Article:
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« The Dakota Access Pipeline—Follow It on "Indian Country Today Media Network" »

Photo credit: Robyn Beck, AFP/Getty ImagesWhat many who are caught up in MultiEarth living do not realize is how many First Peoples resist the MultiEarth way. The rude, crude treatment by the Army Corps of Engineers, acting at the behest of oil corporations, to build the Dakota Access Pipeline right through burial grounds and sacred sites of First Peoples is a case in point. It reveals the underlying genocidal thinking toward First Peoples in MultiEarth consciousness. It’s genocidal to think that “Indians are people of the past, not of the here and now, so they and their traditional sites need not be treated respectfully. After all, modern times march on.” 

But First Peoples are “here and now,” leading active lives. They have not gone away. A great source to follow the “here and now” participation of First Peoples in the world today is Indian Country Today Media Network. Their coverage of the Dakota Pipeline shows the scope of organizing and solidarity among First Peoples across the country.

As I write this blog, an important court ruling is expected later today (Friday, August 9, 2016). North Dakota Governor Dalrymple has ordered the National Guard into the area—not an action the First Peoples relish, but their commitment to prayerful, peaceful presence remains resolute. Solidarity has been growing among peoples of all backgrounds from around the U.S. 

Here’s an excerpt from just one of many news articles from the “Indian Country Today Media Network:”

While North Dakota officials are increasing police and military presence in the area, the Standing Rock Sioux Tribe maintains that their efforts to protect their water and burial grounds are grounded in prayer and peace. 

In a radio address on KLND Radio, Standing Rock Sioux Chairman Dave Archambault II encouraged all visitors and supporters to remain peaceful and prayerful.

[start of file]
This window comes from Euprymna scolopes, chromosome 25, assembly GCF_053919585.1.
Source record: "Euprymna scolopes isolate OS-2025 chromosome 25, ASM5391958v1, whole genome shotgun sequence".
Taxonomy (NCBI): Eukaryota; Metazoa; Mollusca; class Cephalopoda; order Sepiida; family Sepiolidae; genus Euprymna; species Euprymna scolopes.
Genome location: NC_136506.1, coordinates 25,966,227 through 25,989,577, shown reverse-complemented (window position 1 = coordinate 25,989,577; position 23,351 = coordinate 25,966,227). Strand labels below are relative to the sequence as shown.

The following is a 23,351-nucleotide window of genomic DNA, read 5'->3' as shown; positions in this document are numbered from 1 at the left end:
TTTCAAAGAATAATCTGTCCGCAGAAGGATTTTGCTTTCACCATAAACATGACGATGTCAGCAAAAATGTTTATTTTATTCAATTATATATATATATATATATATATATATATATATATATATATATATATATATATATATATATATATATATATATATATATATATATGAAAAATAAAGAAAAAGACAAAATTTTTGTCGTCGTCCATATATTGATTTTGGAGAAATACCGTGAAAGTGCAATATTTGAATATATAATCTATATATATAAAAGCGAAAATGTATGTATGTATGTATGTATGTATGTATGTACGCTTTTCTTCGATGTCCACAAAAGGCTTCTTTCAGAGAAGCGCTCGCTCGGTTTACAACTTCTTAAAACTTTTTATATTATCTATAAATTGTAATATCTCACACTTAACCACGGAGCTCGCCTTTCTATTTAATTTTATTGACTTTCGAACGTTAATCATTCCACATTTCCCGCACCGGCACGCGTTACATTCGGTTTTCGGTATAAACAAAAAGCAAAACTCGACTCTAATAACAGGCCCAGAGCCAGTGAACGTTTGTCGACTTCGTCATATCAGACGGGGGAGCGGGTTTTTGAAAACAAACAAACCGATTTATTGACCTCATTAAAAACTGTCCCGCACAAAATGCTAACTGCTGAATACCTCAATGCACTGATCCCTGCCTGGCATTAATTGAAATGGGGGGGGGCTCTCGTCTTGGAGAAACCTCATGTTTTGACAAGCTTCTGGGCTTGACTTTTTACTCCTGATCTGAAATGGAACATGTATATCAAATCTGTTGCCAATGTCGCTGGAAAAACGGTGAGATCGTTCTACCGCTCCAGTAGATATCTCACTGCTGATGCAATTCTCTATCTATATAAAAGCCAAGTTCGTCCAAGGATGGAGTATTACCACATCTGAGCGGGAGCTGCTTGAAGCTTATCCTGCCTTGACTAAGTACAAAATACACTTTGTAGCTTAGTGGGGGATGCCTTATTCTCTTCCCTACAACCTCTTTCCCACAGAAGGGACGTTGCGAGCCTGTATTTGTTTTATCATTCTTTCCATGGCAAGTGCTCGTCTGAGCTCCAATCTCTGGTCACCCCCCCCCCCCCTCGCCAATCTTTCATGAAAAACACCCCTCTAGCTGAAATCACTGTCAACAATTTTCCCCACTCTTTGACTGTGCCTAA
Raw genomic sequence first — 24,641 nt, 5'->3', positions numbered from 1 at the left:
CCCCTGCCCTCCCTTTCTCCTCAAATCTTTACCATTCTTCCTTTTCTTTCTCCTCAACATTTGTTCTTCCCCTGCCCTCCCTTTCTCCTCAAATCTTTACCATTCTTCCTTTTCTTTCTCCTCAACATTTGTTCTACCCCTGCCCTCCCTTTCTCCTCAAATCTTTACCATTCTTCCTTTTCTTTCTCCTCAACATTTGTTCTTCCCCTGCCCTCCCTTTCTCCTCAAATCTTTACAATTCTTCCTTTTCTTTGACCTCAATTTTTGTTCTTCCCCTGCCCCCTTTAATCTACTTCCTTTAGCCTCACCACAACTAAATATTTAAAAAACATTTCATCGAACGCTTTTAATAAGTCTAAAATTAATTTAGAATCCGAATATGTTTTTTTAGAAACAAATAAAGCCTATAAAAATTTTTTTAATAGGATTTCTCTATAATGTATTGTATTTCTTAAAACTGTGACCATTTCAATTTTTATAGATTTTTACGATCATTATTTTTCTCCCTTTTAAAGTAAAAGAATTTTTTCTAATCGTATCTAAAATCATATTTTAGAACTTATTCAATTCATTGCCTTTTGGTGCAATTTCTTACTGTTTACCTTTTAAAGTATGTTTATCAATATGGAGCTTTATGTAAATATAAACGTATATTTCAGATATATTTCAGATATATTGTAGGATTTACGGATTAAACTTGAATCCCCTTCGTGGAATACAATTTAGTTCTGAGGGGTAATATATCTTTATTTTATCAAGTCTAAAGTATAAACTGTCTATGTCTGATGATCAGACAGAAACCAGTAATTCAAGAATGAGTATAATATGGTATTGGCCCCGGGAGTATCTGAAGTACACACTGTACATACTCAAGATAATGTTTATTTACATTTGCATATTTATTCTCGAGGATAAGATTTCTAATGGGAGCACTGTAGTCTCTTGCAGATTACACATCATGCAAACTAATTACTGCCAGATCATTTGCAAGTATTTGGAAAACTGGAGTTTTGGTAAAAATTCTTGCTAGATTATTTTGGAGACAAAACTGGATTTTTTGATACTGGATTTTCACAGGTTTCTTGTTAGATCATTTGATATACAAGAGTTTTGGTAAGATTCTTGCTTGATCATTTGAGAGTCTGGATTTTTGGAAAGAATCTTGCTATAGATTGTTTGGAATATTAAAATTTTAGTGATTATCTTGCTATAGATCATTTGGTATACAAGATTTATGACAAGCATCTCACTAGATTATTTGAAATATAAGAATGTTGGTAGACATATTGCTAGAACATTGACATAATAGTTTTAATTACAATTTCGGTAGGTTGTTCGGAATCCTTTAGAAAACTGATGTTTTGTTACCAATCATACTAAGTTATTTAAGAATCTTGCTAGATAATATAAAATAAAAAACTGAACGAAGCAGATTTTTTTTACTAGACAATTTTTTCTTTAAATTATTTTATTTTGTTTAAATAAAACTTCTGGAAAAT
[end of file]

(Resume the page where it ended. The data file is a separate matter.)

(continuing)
“Thousands of people, from members of the Standing Rock Sioux Tribe, tribes across the nation and First Nations in Canada, to non-Native supporters in the United States and around the world, have stood in solidarity against the harm and destruction caused by the Dakota Access Pipeline,” Archambault said. “We have stood side by side in peaceful prayer.”

With a federal court ruling only hours away on Friday, September 9, anticipation was heightened in the camps. 

“There is a lot at stake with the court decision tomorrow,” Archaumbault said. “We call upon all water protectors to greet any decision with peace and order. Even if the outcome of the court’s ruling is not in our favor, we will continue to explore every lawful option and fight against the construction of the pipeline.” 

Arvol Looking Horse, 19th generation Keeper of the White Buffalo Calf Pipe, also spoke with ICTMN regarding the National Guard presence. 

“I am the Keeper of the Sacred Bundle, the White Buffalo Calf Pipe, and I am asking people to pray with us right now. From day one I’ve been doing ceremonies down at the camp, and still, keeping peace,” said Looking Horse. 

“We have spiritual people here, and families, and elderly people, and now they’re calling the National Guard in on us after bulldozing over our sacred sites, as the police stood by and watched.

“There are a lot of manmade laws about the environment. We’re in modern times where there are so many laws,” said Looking Horse. “But I’m asking people to do whatever you can to help. I call on all nations of the world to help us. We are people of prayer. We are peaceful people.”


Read more athttp://indiancountrytodaymedianetwork.com/2016/09/08/north-dakota-governor-activates-national-guard-tribal-leaders-respond-165730

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